QS Study

Circle of Willis:

It is a free anastomosis of arteries around the interpeduncular fossa. It begins to form when the right and left internal carotid artery (ICA) enters the cranial cavity and each one divides into two main branches: the anterior cerebral artery (ACA) and middle cerebral artery (MCA).

Formation –

  • Anteriorly – by an anterior communicating artery.
  • Posteriorly – by a posterior cerebral artery.
  • On each side – Anterior cerebral, internal carotid, posterior cerebral & posterior communicating arteries.

Situation – It lies in the interpeduncular subarachnoid cistern. Its location is near to the pituitary stalk, optic chiasm, and hypothalamus.

Circle of Willis 1

Fig: Branches and area of the brain supplied by Circle of Willis

Branches and area of the brain supplied by Circle of Willis:

  1. Anterior cerebral artery; this is the smaller terminal branch of the internal carotid artery. It runs along the optic nerve and enters the longitudinal fissure of the cerebrum.
  2. Middle cerebral artery; though it is not part of the circle of Willis, it is the largest branch of the internal carotid, runs laterally in the lateral cerebral sulcus.
  3. Posterior cerebral artery; this is a small artery that originates from the internal carotid artery close to its terminal bifurcation.
  4. Anterior communicating artery; central branches helps to supply parts of the lentiform and caudate nuclei and the internal capsule.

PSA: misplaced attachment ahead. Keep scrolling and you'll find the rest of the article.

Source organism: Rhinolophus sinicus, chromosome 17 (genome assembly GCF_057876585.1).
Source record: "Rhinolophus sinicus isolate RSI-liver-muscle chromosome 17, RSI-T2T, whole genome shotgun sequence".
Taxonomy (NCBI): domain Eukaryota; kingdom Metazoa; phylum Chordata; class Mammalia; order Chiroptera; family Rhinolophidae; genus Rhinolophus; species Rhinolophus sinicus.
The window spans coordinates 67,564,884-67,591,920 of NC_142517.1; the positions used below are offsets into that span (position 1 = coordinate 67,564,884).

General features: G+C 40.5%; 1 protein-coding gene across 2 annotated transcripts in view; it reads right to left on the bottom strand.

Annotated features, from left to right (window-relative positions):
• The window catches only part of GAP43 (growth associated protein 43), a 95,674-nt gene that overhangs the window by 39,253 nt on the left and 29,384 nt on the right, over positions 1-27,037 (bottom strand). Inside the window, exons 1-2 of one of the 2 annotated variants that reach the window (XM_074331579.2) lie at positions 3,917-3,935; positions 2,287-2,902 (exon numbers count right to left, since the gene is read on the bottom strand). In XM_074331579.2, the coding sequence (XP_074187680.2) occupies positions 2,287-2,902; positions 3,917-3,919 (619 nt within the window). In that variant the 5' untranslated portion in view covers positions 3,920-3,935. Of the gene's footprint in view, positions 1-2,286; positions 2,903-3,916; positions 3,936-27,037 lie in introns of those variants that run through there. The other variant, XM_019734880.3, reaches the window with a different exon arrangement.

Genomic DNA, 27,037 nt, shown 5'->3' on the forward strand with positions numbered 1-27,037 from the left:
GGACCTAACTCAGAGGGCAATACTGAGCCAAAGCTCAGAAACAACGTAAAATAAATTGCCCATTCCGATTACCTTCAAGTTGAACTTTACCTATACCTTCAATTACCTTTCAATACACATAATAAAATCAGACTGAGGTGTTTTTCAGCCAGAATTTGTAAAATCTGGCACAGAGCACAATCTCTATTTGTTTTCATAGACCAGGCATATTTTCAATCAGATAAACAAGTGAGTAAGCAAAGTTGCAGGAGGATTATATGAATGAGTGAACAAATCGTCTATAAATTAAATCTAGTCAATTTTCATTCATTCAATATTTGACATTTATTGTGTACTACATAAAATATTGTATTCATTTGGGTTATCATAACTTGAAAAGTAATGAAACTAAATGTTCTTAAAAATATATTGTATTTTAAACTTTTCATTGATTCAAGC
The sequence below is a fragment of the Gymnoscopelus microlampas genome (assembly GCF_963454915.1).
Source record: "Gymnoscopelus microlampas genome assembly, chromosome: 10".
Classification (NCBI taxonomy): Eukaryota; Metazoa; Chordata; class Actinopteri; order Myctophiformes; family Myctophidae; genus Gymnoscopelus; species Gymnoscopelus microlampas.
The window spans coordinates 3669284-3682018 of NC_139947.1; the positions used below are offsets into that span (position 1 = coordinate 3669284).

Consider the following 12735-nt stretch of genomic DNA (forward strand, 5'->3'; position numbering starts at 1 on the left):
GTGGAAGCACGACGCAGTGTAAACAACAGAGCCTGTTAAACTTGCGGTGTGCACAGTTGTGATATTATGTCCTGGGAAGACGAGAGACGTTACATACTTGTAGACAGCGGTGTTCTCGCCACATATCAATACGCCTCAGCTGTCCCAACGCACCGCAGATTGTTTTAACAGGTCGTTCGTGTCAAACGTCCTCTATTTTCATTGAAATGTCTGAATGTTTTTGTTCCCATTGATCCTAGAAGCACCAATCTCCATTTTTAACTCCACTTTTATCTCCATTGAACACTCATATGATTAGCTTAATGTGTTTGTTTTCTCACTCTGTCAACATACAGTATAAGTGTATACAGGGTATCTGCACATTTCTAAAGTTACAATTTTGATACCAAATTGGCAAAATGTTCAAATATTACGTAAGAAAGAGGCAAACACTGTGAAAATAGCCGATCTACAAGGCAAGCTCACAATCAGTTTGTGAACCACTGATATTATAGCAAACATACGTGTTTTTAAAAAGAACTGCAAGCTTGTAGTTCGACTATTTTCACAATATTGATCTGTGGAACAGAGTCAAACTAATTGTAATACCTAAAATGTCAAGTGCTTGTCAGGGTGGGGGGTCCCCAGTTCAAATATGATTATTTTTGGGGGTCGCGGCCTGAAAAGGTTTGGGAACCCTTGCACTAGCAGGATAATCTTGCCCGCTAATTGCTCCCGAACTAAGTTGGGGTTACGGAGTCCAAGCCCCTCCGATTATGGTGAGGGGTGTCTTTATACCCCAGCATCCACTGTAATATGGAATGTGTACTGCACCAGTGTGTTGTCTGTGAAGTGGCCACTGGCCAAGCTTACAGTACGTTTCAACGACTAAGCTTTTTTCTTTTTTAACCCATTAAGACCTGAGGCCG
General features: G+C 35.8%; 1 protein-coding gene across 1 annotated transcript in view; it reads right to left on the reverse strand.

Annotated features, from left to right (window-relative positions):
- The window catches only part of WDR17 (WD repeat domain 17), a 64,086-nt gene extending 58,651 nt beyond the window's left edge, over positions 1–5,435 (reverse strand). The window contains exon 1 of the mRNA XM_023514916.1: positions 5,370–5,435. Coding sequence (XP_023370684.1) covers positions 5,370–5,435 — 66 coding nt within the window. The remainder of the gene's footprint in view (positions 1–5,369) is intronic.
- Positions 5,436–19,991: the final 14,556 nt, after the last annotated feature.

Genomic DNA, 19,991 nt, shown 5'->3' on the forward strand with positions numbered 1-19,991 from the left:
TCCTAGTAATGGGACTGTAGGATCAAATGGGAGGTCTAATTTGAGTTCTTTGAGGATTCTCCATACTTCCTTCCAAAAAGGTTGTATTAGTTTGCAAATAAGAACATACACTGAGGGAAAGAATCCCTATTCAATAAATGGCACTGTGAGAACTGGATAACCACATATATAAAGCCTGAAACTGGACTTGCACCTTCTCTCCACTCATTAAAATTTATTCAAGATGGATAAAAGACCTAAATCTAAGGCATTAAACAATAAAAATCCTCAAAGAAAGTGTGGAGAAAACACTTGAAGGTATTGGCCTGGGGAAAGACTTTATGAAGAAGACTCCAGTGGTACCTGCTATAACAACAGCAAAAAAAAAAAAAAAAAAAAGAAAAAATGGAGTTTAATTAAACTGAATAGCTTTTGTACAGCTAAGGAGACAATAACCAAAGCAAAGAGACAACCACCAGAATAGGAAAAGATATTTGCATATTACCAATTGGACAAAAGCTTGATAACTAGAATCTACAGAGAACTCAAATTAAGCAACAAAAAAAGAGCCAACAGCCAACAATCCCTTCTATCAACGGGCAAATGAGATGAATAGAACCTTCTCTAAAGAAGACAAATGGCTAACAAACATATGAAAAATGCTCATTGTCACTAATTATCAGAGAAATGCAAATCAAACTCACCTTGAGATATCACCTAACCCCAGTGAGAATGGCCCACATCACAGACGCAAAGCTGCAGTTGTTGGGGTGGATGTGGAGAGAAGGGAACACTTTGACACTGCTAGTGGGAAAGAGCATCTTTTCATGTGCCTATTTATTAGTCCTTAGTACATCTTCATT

5. Posterior communicating artery; the posterior communicating artery runs posteriorly above the oculomotor nerve and joins the posterior cerebral artery, thus forming part of the circle of Willis.
  6. Anterior choroidal artery; choroidal artery is a small branch which originates from the internal carotid artery close to its terminal bifurcation.
  7. Posterior choroidal artery; the choroidal artery passes close to the optic tract and ends in the choroid plexus.

Anterior, Middle & posterior cerebral arteries give rise to two sets of branches:

(a) Cortical branches,

(b) Central branches – Consists of 4 main groups:

  1. Anteromedial group.
  2. Anterolateral group.
  3. Posteromedial group.
  4. Posterolateral group.

Supply –

  1. Cortical branches supply the cerebral cortex.
  2. Central branches supply the deep structure of cerebral hemisphere.

Functions: Circle of Willis is a very important anastomotic structure in the brain that provides blood supply to the fore-brain and hind-brain.

  1. It equalizes blood pressure between the two sides of the brain.
  2. It furnishes collateral circulation.
  3. It allows blood to pass blood if an artery is occluded on either side.
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